Feeds

Brit fantasy artist sues James Cameron over Avatar world

Accuses studio, director of nicking blue aliens' homeland

Designing a Defense for Mobile Applications

The highest-grossing film of all time has once again found itself in the courts as a British artist has accused Avatar's creators of copyright infringement, breach of implied contact, unfair competition and unjust enrichment.

"Pathways" painting by W. Roger Dean, also featured on the album cover of Yessongs (by English prog rock band Yes). Credit: William Roger Dean

James Cameron and 20th Century Fox have both been named in the suit from William Roger Dean, who wants more than $50m in damages because the world of the film, Pandora, reminds him so much of his images. He also claims that he took a film proposal to the 2005 Cannes Film Fest based on those images, a claim from which his charge of breach of implied contact arises.

Dean's paintings of fantasy landscapes, which have included pictures of floating islands in the sky and fantastically huge trees, have featured on album covers from bands like Yes and Asia and been displayed in museums, private collections and books.

In his court filing, reproduced by Deadline: Hollywood, the UK artist claims that the floating mountains and stone arches of Pandora are copied from his works, and the Na'vi "Home Tree" and "Tree of Life" also feature in his paintings.

"The "Pathways (Yessongs)" painting is the source for three of the Pandora features. The distant tree city provides the form and the iconic silhouette for the 'Home Tree'. The foreground double helix 'pathway' becomes the double helix pathway with the 'Home Tree' and the foreground green 'Barnacle' plants become ubiquitous on Pandora," the filing said.

The filing also asserts that wildlife from Dean's art has shown up in Pandora and said that similarities to the landscapes have been noticed and commented on online.

Dean wants the damages, an injunction and a court order posted online and elsewhere admitting that Avatar infringed on his copyrighted images and wants these rights imposed on potential sequels and prequels, as well as the Walt Disney World Avatar-themed attraction.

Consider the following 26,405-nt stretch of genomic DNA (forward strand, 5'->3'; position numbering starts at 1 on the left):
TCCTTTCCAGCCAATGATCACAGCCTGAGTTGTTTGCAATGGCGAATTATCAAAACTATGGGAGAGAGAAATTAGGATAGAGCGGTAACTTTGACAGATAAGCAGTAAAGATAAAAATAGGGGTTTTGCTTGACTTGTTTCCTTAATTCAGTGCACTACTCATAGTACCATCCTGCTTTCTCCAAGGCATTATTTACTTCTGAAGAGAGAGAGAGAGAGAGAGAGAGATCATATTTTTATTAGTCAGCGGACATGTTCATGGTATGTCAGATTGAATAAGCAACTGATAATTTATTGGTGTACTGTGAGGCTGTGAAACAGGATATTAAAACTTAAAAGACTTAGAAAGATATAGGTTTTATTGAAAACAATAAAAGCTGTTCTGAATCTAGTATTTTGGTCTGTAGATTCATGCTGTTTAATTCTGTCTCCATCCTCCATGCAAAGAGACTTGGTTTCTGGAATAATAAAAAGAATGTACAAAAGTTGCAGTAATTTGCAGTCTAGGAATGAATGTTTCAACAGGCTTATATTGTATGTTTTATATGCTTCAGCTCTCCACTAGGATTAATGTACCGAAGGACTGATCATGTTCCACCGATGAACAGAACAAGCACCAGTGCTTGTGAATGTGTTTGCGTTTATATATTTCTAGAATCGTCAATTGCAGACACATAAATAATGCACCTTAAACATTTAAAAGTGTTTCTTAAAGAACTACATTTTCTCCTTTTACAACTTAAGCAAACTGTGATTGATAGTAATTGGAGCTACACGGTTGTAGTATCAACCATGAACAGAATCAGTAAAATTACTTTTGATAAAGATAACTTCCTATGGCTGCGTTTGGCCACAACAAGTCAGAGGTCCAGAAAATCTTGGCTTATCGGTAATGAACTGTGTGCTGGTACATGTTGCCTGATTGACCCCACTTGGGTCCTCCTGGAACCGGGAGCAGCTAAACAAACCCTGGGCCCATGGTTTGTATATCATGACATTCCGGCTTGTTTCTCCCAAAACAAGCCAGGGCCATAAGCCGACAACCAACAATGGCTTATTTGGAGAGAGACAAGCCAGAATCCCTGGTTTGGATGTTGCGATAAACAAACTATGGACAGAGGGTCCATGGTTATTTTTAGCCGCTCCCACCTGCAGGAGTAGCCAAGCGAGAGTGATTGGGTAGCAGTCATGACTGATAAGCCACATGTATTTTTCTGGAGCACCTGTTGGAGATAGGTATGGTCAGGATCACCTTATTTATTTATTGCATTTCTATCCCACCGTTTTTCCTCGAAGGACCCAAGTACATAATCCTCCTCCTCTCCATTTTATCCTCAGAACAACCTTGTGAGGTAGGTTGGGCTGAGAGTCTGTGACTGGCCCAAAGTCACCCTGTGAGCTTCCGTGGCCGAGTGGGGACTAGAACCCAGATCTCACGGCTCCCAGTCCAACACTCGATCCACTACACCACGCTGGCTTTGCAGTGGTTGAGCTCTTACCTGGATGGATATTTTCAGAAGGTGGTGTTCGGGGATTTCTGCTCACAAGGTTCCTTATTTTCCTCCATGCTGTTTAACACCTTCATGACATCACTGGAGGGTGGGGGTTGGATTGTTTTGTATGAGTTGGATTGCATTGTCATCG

The suit is the fourth that Avatar has faced. In March this year, a judge decided that a suit brought by screenwriter Bryant Moore, who claims that scripts of his were used as the basis for the movie, would go to trial.

The film has fended off two other claims, including one from writer Elijah Schkeiban, who said Avatar was a ripoff of his book and film Bats and Butterflies.

The other was filed by Gerald Morawski, an artist who said he pitched a film project about evil mining interests destroying a planet and an indigenous people who were at one with their rainforest environment to Cameron after selling him four artworks in the '90s. ®

Application security programs and practises

More from The Register

next story
Yorkshire cops fail to grasp principle behind BT Fon Wi-Fi network
'Prevent people that are passing by to hook up to your network', pleads plod
Major problems beset UK ISP filth filters: But it's OK, nobody uses them
It's almost as though pr0n was actually rather popular
UK government officially adopts Open Document Format
Microsoft insurgency fails, earns snarky remark from UK digital services head
ITC: Seagate and LSI can infringe Realtek patents because Realtek isn't in the US
Land of the (get off scot) free, when it's a foreign owner
MPs wave through Blighty's 'EMERGENCY' surveillance laws
Only 49 politcos voted against DRIP bill
EU's top data cops to meet Google, Microsoft et al over 'right to be forgotten'
Plan to hammer out 'coherent' guidelines. Good luck chaps!
US judge: YES, cops or feds so can slurp an ENTIRE Gmail account
Crooks don't have folders labelled 'drug records', opines NY beak
prev story

Whitepapers

Seven Steps to Software Security
Seven practical steps you can begin to take today to secure your applications and prevent the damages a successful cyber-attack can cause.
Consolidation: The Foundation for IT Business Transformation
In this whitepaper learn how effective consolidation of IT and business resources can enable multiple, meaningful business benefits.
Designing a Defense for Mobile Applications
Learn about the various considerations for defending mobile applications - from the application architecture itself to the myriad testing technologies.
Build a business case: developing custom apps
Learn how to maximize the value of custom applications by accelerating and simplifying their development.
Consolidation: the foundation for IT and business transformation
In this whitepaper learn how effective consolidation of IT and business resources can enable multiple, meaningful business benefits.